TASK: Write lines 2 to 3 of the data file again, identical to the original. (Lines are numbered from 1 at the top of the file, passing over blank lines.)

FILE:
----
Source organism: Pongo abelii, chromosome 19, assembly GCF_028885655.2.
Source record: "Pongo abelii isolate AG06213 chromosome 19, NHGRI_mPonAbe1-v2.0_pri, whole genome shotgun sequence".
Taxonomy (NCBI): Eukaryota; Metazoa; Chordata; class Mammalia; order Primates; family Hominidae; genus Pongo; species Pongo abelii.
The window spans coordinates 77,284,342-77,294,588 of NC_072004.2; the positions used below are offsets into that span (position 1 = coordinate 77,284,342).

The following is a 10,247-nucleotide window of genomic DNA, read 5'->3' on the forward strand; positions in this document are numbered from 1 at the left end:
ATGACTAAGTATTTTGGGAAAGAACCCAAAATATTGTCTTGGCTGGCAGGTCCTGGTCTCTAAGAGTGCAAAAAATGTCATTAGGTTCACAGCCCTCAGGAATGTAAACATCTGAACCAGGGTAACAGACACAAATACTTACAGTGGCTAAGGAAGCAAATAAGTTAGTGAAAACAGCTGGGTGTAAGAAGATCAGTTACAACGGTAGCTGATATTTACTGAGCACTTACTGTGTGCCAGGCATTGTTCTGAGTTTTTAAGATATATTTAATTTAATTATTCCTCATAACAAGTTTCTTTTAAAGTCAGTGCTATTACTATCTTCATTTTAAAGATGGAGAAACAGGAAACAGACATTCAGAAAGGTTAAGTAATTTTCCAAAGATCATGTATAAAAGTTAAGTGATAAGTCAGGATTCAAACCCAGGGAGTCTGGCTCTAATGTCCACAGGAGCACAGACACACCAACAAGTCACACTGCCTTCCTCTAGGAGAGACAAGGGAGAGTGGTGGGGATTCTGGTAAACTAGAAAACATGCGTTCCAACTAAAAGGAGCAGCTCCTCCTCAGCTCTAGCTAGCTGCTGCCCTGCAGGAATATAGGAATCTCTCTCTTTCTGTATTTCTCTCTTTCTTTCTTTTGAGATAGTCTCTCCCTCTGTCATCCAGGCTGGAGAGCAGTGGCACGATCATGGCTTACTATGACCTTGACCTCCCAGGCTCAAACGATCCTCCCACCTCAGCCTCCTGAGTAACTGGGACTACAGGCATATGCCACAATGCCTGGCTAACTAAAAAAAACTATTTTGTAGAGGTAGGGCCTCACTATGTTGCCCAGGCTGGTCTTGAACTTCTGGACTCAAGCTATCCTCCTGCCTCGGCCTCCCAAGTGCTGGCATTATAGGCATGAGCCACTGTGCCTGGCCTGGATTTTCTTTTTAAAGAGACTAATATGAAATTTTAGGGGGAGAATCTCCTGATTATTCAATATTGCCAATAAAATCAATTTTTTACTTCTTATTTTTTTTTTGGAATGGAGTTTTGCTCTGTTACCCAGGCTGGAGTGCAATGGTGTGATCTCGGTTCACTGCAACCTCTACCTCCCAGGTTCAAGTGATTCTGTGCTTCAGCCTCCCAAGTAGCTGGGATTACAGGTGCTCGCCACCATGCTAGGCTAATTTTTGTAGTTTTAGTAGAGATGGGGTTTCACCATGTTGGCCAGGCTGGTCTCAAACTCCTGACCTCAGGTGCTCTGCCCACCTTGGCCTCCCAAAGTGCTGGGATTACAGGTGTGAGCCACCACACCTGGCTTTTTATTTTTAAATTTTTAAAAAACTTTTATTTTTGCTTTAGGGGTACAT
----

Source record: "Pongo abelii isolate AG06213 chromosome 19, NHGRI_mPonAbe1-v2.0_pri, whole genome shotgun sequence".
Taxonomy (NCBI): Eukaryota; Metazoa; Chordata; class Mammalia; order Primates; family Hominidae; genus Pongo; species Pongo abelii.